Rosalie Abella is an example of a Provincial Court judge who had a strong voice in public policy issues in the 1970s and 80s. She took time off from sitting in court to conduct a study on access to legal services by persons with disabilities , to lead a ground breaking Royal Commission on equality in employment, and to chair the Ontario Labour Relations Board. Chief Judge Ted Andrews supported her in all of these activities.
When Ian Scott became Ontario’s Attorney General in 1985, he took a restrictive view of the roles judges could assume. He told Clare Lewis that he could not remain a Provincial Court judge while serving as Police Complaints Commissioner and he took the same position regarding Judge Rosalie Abella and the Ontario Labour Relations Board. Abella chose to stay with the Board even though losing her judge’s pension despite 12 years on the bench.
Ontario Court of Justice: 1990 and Onwards
As the calibre of appointments was heightened and the credibility of the Court improved, provincial judges began to receive government appointments to sit on commissions of inquiry and task forces. In 1989, the Ontario government appointed Judge Clare Lewis to serve as chair of the Race Relations and Policing Task Force. A few years later, with permission from Chief Justice Linden, Justice David Cole was freed from full-time judging in order to co-chair a commission on systemic racism in the criminal justice system. Since then, several other judges from the Ontario Court of Justice have been appointed to chair inquiries into important public policy issues.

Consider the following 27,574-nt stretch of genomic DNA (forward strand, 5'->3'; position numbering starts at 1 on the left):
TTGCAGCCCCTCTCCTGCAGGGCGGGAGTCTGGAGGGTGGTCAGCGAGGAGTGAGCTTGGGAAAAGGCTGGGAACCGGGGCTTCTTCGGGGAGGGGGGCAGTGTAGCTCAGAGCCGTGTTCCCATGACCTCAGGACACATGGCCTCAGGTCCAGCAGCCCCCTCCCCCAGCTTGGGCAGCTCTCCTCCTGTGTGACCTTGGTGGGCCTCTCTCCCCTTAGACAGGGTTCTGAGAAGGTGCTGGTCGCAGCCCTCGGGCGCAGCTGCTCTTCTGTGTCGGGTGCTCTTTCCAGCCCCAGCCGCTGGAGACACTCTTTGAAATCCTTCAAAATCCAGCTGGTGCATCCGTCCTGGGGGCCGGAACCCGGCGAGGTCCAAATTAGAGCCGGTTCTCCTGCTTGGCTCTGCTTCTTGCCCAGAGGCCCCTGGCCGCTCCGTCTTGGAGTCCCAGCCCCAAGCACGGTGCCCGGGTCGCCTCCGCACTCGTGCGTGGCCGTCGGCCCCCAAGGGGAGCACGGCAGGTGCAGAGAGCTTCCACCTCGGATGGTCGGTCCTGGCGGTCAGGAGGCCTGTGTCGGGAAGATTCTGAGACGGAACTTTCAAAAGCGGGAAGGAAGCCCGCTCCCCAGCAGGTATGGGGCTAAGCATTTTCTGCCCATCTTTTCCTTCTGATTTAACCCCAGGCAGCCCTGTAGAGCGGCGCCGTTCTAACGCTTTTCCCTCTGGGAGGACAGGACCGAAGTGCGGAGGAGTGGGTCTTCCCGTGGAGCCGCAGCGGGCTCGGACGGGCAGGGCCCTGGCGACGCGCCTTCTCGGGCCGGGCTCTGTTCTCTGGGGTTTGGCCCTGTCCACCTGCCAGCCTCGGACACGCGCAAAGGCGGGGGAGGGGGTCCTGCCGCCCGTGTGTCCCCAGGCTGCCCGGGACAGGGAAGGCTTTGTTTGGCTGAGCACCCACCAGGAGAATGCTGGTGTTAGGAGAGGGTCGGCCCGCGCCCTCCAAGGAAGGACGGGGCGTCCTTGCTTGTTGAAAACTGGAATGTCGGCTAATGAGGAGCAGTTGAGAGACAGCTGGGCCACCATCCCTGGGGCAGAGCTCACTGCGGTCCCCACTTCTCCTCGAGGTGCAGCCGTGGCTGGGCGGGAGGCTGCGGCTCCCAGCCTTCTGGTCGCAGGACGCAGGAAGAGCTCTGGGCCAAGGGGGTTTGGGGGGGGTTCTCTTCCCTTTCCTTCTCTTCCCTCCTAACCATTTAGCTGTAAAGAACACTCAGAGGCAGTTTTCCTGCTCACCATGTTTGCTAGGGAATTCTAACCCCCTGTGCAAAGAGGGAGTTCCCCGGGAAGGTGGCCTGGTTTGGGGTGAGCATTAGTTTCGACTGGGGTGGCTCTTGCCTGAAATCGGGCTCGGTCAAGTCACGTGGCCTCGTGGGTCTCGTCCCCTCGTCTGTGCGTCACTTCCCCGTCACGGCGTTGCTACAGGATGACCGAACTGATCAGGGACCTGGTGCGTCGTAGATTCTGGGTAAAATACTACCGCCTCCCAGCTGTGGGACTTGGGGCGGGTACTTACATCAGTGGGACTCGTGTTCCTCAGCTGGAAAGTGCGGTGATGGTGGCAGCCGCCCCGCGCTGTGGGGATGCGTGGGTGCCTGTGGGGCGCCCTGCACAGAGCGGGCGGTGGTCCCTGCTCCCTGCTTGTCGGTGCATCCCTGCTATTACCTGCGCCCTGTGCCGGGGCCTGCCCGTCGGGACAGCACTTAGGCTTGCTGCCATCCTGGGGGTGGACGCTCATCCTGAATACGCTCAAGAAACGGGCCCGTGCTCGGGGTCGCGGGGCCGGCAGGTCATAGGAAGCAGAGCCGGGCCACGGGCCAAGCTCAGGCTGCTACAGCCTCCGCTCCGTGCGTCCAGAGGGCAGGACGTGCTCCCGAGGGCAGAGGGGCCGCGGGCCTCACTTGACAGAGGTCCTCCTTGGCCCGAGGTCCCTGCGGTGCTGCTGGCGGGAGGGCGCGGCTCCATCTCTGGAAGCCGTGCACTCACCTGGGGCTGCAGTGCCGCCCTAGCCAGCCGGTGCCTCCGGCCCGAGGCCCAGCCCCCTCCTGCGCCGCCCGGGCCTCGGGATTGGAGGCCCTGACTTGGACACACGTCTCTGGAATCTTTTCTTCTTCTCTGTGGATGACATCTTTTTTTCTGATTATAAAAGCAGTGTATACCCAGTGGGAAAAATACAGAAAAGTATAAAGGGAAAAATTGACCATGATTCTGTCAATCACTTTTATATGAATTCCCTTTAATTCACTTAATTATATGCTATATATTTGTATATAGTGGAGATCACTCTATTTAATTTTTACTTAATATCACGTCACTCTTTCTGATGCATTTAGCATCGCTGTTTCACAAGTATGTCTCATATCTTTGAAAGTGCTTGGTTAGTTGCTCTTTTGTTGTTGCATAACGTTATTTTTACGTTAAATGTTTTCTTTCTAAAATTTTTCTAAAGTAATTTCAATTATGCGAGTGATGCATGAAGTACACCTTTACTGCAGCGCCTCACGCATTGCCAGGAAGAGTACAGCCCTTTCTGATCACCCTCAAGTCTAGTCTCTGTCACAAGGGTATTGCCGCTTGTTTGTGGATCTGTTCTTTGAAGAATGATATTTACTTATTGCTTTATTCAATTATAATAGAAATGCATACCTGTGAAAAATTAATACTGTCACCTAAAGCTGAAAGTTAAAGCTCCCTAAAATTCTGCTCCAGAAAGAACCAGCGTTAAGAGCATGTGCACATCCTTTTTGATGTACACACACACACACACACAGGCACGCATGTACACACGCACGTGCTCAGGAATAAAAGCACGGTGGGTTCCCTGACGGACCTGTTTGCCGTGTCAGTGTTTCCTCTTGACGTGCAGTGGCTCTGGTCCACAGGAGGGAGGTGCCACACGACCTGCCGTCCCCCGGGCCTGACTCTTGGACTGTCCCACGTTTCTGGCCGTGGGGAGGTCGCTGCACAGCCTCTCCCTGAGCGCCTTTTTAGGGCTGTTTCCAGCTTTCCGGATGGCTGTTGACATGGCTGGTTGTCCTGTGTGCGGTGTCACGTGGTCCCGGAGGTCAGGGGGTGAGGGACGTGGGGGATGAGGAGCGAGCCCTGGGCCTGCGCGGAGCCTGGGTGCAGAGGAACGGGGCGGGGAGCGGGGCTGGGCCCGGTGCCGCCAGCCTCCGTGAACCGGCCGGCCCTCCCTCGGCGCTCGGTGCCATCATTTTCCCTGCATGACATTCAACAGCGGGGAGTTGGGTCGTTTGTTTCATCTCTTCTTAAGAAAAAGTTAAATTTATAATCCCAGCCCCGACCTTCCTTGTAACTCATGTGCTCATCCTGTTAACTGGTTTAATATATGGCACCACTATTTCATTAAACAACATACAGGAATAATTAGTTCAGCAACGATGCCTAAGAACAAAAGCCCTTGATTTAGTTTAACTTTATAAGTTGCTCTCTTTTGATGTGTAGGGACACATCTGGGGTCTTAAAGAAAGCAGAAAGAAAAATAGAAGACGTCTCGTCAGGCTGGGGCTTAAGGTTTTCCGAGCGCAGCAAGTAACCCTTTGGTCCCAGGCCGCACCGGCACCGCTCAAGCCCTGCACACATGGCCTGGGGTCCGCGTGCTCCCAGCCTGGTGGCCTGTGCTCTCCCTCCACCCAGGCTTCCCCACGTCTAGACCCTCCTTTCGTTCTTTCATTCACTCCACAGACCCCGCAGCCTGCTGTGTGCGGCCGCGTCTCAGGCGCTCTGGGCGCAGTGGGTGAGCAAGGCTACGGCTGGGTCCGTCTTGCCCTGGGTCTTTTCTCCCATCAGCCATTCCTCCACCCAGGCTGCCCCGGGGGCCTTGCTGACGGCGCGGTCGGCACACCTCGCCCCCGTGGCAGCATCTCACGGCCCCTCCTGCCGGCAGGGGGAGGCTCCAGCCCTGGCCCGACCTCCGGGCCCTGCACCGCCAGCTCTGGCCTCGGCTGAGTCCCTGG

Although recognized as a suitable role, even here the appointment of sitting judges has not been free of discussion and debate. The Canadian Judicial Council “Protocol on the Appointment of Judges to Commissions of Inquiry” concluded while valuable, such appointments also present risk.
Public inquiries chaired by judges play a very valuable role in Canada. They do, however, present risks to the judiciary. The objective of these guidelines is to ensure that the judiciary can continue to serve the public interest in this important way when asked to do so, while at the same time maintaining public respect and confidence for the judicial office and the independence of the judiciary.
A Judicial Council matter involving Justice Lesley Baldwin illustrates the challenge for a judge who takes on an important social and justice policy issue outside the courtroom.
In autumn 1998, at the request of the Attorney General, Baldwin began a leave of absence to chair the Joint Committee on Domestic Violence. The Committee’s mandate was to provide advice on implementing recommendations from an inquest held to examine recent and notorious domestic murders. Baldwin possessed extensive expertise in this area stemming from her work prior to being appointed to the Ontario Court (Provincial Division) in May 1997.
“Chief Judge Linden advised me to be careful not to become involved in political activism but supported me in taking on this role. Throughout my term on the Committee, including when the Committee report was released, I made the decision not to be available to the media.”